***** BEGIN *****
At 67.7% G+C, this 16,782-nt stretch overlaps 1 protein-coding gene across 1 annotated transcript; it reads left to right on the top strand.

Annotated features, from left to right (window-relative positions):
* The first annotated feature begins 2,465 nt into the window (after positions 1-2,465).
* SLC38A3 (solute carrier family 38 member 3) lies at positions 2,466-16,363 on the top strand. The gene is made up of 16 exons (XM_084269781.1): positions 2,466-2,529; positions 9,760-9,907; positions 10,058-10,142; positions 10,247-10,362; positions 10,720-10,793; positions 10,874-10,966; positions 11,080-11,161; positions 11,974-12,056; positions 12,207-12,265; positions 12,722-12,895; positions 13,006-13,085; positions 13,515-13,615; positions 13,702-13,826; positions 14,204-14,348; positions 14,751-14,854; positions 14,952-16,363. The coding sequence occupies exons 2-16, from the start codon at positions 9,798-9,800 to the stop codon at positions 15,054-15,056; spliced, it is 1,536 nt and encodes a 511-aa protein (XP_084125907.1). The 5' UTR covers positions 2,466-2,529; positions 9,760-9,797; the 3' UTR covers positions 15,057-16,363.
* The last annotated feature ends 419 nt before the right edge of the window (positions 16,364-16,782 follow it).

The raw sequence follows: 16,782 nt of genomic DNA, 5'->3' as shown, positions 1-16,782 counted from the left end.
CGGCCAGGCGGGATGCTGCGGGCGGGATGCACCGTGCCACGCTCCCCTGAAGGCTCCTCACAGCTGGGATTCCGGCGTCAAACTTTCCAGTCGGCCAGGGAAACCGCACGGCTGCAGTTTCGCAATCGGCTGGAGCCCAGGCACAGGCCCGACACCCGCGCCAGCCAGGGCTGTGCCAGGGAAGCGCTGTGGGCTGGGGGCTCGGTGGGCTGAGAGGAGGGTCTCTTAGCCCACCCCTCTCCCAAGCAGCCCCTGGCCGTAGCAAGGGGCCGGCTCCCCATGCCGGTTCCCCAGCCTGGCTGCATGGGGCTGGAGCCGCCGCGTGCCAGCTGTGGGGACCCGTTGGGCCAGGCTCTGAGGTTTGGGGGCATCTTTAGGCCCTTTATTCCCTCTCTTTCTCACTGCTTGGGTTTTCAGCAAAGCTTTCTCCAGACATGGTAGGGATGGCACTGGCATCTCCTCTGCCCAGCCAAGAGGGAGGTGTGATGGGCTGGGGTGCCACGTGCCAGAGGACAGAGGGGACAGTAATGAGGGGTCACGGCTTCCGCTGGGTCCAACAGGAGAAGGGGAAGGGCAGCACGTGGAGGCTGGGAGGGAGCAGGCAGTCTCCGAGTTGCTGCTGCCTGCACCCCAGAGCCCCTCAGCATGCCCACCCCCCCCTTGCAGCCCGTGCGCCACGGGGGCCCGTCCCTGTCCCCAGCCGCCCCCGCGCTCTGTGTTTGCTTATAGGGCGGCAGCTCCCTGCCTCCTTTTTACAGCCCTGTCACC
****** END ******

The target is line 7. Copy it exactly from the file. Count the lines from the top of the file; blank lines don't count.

CGGCCAGGCGGGATGCTGCGGGCGGGATGCACCGTGCCACGCTCCCCTGAAGGCTCCTCACAGCTGGGATTCCGGCGTCAAACTTTCCAGTCGGCCAGGGAAACCGCACGGCTGCAGTTTCGCAATCGGCTGGAGCCCAGGCACAGGCCCGACACCCGCGCCAGCCAGGGCTGTGCCAGGGAAGCGCTGTGGGCTGGGGGCTCGGTGGGCTGAGAGGAGGGTCTCTTAGCCCACCCCTCTCCCAAGCAGCCCCTGGCCGTAGCAAGGGGCCGGCTCCCCATGCCGGTTCCCCAGCCTGGCTGCATGGGGCTGGAGCCGCCGCGTGCCAGCTGTGGGGACCCGTTGGGCCAGGCTCTGAGGTTTGGGGGCATCTTTAGGCCCTTTATTCCCTCTCTTTCTCACTGCTTGGGTTTTCAGCAAAGCTTTCTCCAGACATGGTAGGGATGGCACTGGCATCTCCTCTGCCCAGCCAAGAGGGAGGTGTGATGGGCTGGGGTGCCACGTGCCAGAGGACAGAGGGGACAGTAATGAGGGGTCACGGCTTCCGCTGGGTCCAACAGGAGAAGGGGAAGGGCAGCACGTGGAGGCTGGGAGGGAGCAGGCAGTCTCCGAGTTGCTGCTGCCTGCACCCCAGAGCCCCTCAGCATGCCCACCCCCCCCTTGCAGCCCGTGCGCCACGGGGGCCCGTCCCTGTCCCCAGCCGCCCCCGCGCTCTGTGTTTGCTTATAGGGCGGCAGCTCCCTGCCTCCTTTTTACAGCCCTGTCACC